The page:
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Alguersuari unlikely to earn HRT deal

Luis Perez Sala says it is unlikely HRT would chase a deal with Jaime Alguersuari for 2012
New HRT team boss Luis Perez Sala admits it is unlikely that the Spanish outfit will be the next port of call for Jaime Alguersuari after his departure from Toro Rosso.

Alguersuari had been widely tipped to retain his drive before the announcement that Toro Rosso was to replace both of its drivers for the 2012 F1 season, leaving the Spanish with severely limited options if he is to remain on the grid next year.

With a desire to give the team a more Spanish flavour, HRT appeared to be the logical place for Alguersuari to find a drive alongside countryman Pedro de la Rosa, but Sala insisted that it was unlikely he would be part of the team's 2012 line-up.

“It's bad news and incomprehensible,” he told Radio Marca when asked what he thought of Alguersuari losing his drive. “It's clear that it would be a dream to have him, the very best Christmas present, but I doubt it is realistic because we already have a path with very long conservations with other drivers.”

Sala, who said earlier this week that signing a second driver to partner de la Rosa wasn't top of his agenda as HRT continues to restructure, admitted that it would be a struggle to get the 2012 car ready as planned for pre-season testing, although he remained hopeful that a test would take place before the season opener in Melbourne.

“Inevitably we will be delayed by this reorganisation,” he said. “Additionally, the FIA now requires us to pass the crash tests before we can test, which sets the bar even higher.

“I hope it is all done in late January and we make the pre-season, but if it gets difficult then at least I hope we make the shakedown before Melbourne.”



Related Pictures

Click on relevant pic to enlarge
24.11.2011- Jaime Alguersuari (SPA), Scuderia Toro Rosso, STR6
25.11.2011- Friday Practice 1, Jaime Alguersuari (SPA), Scuderia Toro Rosso, STR6
24.11.2011- Jaime Alguersuari (SPA), Scuderia Toro Rosso, STR6
07.09.2014 - Race, Jean-Eric Vergne (FRA) Scuderia Toro Rosso STR9
07.09.2014 - Race, Jenson Button (GBR) McLaren Mercedes MP4-29 and Sergio Perez (MEX) Sahara Force India F1 VJM07
07.09.2014 - Race, Jenson Button (GBR) McLaren Mercedes MP4-29 and Sergio Perez (MEX) Sahara Force India F1 VJM07
07.09.2014 - Race, Sergio Perez (MEX) Sahara Force India F1 VJM07
07.09.2014 - Race, Jenson Button (GBR) McLaren Mercedes MP4-29 and Sergio Perez (MEX) Sahara Force India F1 VJM07
07.09.2014 - Race, Sergio Perez (MEX) Sahara Force India F1 VJM07 leads Jenson Button (GBR) McLaren Mercedes MP4-29
07.09.2014 - Race, Jenson Button (GBR) McLaren Mercedes MP4-29 and Sergio Perez (MEX) Sahara Force India F1 VJM07
07.09.2014 - Race, Jenson Button (GBR) McLaren Mercedes MP4-29 and Sergio Perez (MEX) Sahara Force India F1 VJM07
07.09.2014 - Race, Jean-Eric Vergne (FRA) Scuderia Toro Rosso STR9
07.09.2014 - Race, Sergio Perez (MEX) Sahara Force India F1 VJM07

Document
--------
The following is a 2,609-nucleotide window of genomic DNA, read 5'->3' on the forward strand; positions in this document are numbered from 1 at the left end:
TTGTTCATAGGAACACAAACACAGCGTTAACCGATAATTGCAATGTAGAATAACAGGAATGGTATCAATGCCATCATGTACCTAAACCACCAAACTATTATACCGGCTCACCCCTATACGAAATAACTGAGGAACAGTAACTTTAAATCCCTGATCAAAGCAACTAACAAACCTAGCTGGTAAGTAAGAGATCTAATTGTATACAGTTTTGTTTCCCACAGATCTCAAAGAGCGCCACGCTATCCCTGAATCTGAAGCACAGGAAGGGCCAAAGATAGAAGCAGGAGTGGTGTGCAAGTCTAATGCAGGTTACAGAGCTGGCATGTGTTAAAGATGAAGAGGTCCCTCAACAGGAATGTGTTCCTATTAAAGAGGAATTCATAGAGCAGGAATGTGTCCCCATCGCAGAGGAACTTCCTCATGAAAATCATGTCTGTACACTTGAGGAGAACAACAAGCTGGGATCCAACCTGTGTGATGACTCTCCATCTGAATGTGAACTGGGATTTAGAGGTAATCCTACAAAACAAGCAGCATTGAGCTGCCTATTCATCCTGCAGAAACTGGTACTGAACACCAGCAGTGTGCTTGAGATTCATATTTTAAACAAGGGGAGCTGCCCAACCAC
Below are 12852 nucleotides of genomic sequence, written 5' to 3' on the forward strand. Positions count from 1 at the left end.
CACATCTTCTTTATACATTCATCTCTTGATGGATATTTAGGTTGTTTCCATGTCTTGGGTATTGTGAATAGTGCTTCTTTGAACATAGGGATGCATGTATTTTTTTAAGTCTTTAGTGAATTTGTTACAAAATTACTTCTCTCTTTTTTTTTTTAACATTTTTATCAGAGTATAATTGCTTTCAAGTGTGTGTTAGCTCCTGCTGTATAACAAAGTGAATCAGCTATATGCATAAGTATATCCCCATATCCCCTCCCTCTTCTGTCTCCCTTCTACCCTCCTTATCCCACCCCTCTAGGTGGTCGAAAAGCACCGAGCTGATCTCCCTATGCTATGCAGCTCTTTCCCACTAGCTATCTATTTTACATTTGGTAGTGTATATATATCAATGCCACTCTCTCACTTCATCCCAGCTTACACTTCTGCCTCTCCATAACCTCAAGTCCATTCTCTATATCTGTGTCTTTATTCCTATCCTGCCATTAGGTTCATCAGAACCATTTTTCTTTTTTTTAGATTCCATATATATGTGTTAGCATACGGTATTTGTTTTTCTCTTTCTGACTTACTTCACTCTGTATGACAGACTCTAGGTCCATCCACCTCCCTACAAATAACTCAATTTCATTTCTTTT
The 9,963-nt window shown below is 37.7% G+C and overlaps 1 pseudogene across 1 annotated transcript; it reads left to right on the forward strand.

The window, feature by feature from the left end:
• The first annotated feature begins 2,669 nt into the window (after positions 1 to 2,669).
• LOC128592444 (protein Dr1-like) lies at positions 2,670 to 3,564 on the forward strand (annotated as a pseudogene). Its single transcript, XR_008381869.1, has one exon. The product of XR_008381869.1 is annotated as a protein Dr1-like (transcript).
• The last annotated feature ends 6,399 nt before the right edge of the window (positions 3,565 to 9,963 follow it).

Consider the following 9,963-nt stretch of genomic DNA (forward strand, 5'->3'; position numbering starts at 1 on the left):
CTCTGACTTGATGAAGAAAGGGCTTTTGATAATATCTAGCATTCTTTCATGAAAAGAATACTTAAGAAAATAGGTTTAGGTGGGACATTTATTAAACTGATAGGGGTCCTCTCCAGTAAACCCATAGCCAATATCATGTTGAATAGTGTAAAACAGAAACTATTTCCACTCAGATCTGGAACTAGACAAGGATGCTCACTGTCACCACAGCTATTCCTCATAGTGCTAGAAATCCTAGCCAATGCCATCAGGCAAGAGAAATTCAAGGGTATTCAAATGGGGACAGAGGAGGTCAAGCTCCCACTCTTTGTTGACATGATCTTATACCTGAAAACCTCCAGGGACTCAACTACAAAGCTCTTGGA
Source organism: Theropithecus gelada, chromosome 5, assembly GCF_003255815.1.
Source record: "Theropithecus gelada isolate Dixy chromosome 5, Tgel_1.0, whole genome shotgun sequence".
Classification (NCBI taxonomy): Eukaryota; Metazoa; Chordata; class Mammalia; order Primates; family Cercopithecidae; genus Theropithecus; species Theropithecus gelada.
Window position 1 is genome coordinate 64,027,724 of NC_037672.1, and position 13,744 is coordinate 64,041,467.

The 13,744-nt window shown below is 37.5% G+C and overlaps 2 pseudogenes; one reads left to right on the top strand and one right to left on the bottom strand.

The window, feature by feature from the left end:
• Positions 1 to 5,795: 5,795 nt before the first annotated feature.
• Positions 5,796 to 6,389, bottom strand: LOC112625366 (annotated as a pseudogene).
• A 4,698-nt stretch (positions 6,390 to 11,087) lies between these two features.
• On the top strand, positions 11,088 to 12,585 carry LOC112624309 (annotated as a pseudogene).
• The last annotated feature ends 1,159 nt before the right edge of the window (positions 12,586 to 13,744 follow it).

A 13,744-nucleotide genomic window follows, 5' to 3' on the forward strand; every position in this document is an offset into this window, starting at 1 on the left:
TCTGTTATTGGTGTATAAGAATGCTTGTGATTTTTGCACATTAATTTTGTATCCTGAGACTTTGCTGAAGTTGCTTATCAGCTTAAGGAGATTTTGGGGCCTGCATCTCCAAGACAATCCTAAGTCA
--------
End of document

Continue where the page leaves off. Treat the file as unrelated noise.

07.09.2014 - Race, Sergio Perez (MEX) Sahara Force India F1 VJM07
07.09.2014 - Race, Sergio Perez (MEX) Sahara Force India F1 VJM07
07.09.2014 - Race, Jean-Eric Vergne (FRA) Scuderia Toro Rosso STR9
07.09.2014 - Race, Jean-Eric Vergne (FRA) Scuderia Toro Rosso STR9, Kimi Raikkonen (FIN) Scuderia Ferrari F14-T and Esteban Gutierrez (MEX), Sauber F1 Team C33
07.09.2014 - Sergio Perez (MEX) Sahara Force India F1 VJM07 and Lewis Hamilton (GBR) Mercedes AMG F1 W05

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sodesu

December 21, 2011 4:52 PM
Last Edited 1000 days ago

"Pedro Diniz", you're dead right actually. F1 today is probably LESS about money than it was at first. There have always been pay drivers, in fact in early F1 there were plenty of royalty and rich eccentrics who bought themselves expensive toys and played racing heroes. Then there were the likes of Deletraz etc... The thing that bothers many people today is that while Europe and to some extent the US is where the racing tradition and infrastructure is, it's no longer where the money is. And the parts of the world that are doing well and are willing to invest in motor racing obviously want to invest in local talent - even if said local talent isn't quite as well developed as the many talented young racers you'll find in the west. Sure it may be unfair, but F1 has always been a high budget sport, and as such it has never ever been fair. Even today, the kids who get the chance to race in karts all have rich parents who paid for them.

Liam48

December 21, 2011 2:46 PM

It will be ridiculous if he doesn't get a drive for next season. It is a waste of talent if he's booted from Formula 1 when drivers like Maldonado and de la Rosa get a drive. I'm a fan of Alguersuari and have paid a lot of interest to his performance this year and have been hugely impressed with his maturity and race craft i.e. Korea and his speed i.e. Spa qualifying. HRT or Williams give this guy a seat and he'll kick his team mate into the weeds.



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